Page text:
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Black Panther Movie Review

Black Panther (2018) movie poster Black Panther

Theatrical Release: February 16, 2018 / Running Time: 134 Minutes / Rating: PG-13

Director: Ryan Coogler / Writers: Ryan Coogler, Joe Robert Cole (screenplay); Stan Lee, Jack Kirby (Marvel comic book)

Cast: Chadwick Boseman (T'Challa/Black Panther), Michael B. Jordan (N'Jadka/Erik "Killmonger" Stevens), Lupita Nyong'o (Nakia), Danai Gurira (Okoye), Martin Freeman (Everett K. Ross), Daniel Kaluuya (W'Kabi), Letitia Wright (Shuri), Winston Duke (M'Baku), Angela Bassett (Ramonda), Forest Whitaker (Zuri), Andy Serkis (Ulysses Klaue), John Kani (T'Chaka), Florence Kasumba (Ayo), Atandwa Kani (Young T'Chaka), Sterling K. Brown (N'Jobu), Stan Lee (Casino Patron - uncredited), Sebastian Stan (Bucky Barnes - uncredited)


Last year, the world embraced a female superhero in Wonder Woman. This year, people are likely to do the same for Black Panther, the first superhero of color to carry a big budgeted film. Maybe Wonder Woman seemed like kind of a gamble given
DC and Warner's spotty track record with critics in recent years. But Black Panther is part of the Marvel Cinematic Universe, a force that has been running smoothly for ten years now and which has continued to flourish while expanding.

Black Panther was introduced to moviegoers two years ago in Captain America: Civil War, a film chockfull of heroes who clashed amidst ideological divide. That same film introduced the new Spider-Man, which on paper sounded premature, but he went on to headline his own film in last year's crowd-pleasing and commercially formidable Spider-Man: Homecoming. You expect Black Panther, played once again by Chadwick Boseman, to do the same in what is the first highly-anticipated release of 2018.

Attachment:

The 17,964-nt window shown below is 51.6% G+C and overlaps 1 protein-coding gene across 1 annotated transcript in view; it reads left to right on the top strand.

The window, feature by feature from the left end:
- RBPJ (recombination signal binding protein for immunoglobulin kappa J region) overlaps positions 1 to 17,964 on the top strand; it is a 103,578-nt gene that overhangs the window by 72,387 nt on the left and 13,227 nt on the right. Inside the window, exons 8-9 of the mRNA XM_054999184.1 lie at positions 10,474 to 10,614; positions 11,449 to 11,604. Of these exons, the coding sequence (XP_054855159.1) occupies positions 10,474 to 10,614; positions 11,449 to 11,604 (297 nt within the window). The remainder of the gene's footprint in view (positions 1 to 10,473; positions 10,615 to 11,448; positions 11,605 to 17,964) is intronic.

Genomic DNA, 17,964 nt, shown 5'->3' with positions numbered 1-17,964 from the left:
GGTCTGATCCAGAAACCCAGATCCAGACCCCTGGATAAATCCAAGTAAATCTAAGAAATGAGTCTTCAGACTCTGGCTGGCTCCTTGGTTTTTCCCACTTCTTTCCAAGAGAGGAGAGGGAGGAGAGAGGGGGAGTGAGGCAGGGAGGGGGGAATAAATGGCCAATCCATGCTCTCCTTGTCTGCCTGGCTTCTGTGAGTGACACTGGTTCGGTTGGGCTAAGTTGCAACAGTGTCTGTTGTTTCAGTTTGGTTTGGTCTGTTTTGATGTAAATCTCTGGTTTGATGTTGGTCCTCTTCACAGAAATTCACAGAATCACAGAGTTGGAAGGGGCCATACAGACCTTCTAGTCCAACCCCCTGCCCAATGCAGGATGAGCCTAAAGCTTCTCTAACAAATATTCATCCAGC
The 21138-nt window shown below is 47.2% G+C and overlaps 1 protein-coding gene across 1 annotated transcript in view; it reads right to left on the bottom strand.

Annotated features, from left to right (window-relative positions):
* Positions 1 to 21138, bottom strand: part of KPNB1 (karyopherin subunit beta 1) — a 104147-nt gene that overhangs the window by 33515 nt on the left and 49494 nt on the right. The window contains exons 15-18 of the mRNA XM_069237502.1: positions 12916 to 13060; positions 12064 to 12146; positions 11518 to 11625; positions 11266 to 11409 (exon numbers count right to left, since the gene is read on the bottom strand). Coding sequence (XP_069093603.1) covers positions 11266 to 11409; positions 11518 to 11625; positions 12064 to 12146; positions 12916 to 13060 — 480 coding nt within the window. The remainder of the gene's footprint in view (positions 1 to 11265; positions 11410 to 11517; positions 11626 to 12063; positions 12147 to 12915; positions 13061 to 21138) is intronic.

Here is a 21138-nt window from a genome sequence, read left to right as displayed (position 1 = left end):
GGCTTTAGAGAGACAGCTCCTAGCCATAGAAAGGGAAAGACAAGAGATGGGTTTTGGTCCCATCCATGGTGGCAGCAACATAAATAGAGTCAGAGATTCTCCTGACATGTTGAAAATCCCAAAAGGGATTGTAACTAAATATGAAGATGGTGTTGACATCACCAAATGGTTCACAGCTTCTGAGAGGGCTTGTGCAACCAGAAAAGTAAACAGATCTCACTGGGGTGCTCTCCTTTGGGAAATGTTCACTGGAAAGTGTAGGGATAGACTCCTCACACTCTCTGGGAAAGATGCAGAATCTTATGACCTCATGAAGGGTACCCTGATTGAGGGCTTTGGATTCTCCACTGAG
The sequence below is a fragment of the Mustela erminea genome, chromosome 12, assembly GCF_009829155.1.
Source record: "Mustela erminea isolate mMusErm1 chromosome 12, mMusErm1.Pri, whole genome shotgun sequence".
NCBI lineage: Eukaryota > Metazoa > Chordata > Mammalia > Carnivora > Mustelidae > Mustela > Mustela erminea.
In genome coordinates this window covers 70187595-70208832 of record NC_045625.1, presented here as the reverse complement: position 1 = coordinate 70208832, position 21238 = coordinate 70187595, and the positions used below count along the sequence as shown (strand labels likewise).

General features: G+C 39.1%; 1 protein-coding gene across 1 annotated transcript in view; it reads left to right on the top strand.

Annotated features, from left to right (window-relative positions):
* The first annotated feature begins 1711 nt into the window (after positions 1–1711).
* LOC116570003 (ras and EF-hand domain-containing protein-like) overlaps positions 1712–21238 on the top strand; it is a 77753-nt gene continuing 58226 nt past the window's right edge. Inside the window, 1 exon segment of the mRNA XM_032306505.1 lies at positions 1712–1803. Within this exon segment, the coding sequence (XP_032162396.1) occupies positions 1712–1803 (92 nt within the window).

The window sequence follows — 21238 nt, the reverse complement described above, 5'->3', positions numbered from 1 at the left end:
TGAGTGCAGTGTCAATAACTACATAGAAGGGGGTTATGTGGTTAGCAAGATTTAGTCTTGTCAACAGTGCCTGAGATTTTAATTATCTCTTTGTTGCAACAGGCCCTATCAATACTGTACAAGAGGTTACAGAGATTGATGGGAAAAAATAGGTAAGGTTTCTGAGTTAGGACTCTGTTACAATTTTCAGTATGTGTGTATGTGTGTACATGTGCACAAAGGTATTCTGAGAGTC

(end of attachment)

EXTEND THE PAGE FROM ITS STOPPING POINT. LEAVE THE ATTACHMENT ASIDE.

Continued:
Adding excitement to the project beyond all the thinkpieces the media can run about what this means for diversity in cinema is the fact that Black Panther is written and directed by Ryan Coogler, a young filmmaker who followed his acclaimed debut Fruitvale Station with a successful studio film in the endearing Creed. Now Coogler moves from the comfortable mid-range budget of that Rocky reboot to the nine-figure realm of comic book action, a genre that has given Hollywood many of its biggest blockbusters over the past two decades.

Chadwick Boseman reprises his role of T'Challa in "Black Panther", where he is joined by the forgettable characters of Nakia (Lupita Nyong'o) and Shuri (Letitia Wright).

The film builds upon ideas presented in Civil War and in comic books by Stan Lee and Jack Kirby dating back to 1966. We open in Oakland in 1992 with a betrayal and death that will make sense later. Our focus is then turned to T'Challa (Boseman), the prince of Africa's Wakanda who is to inherit the nation's throne after his father was assassinated in the United Nations bombing depicted in Civil War. T'Challa assumes the position with pomp and circumstance, as his Black Panther powers are drained and he is challenged.

Meanwhile, we find our antagonists in South African black market arms dealer Ulysses Klaue (a flavorful Andy Serkis) and, more significantly, his American associate Erik Stevens (Coogler's good luck charm, Michael B. Jordan). The two are seen stealing a Wakandan artifact from a London museum believed to contain vibranium, the substance that fuels the secret innovation of the nation that is only posing to be a Third World country.

Stevens, nicknamed Killmonger, wants to be Wakanda's king and he has more of a claim to the throne than you might expect. He challenges T'Challa and seems to have what it takes to take over.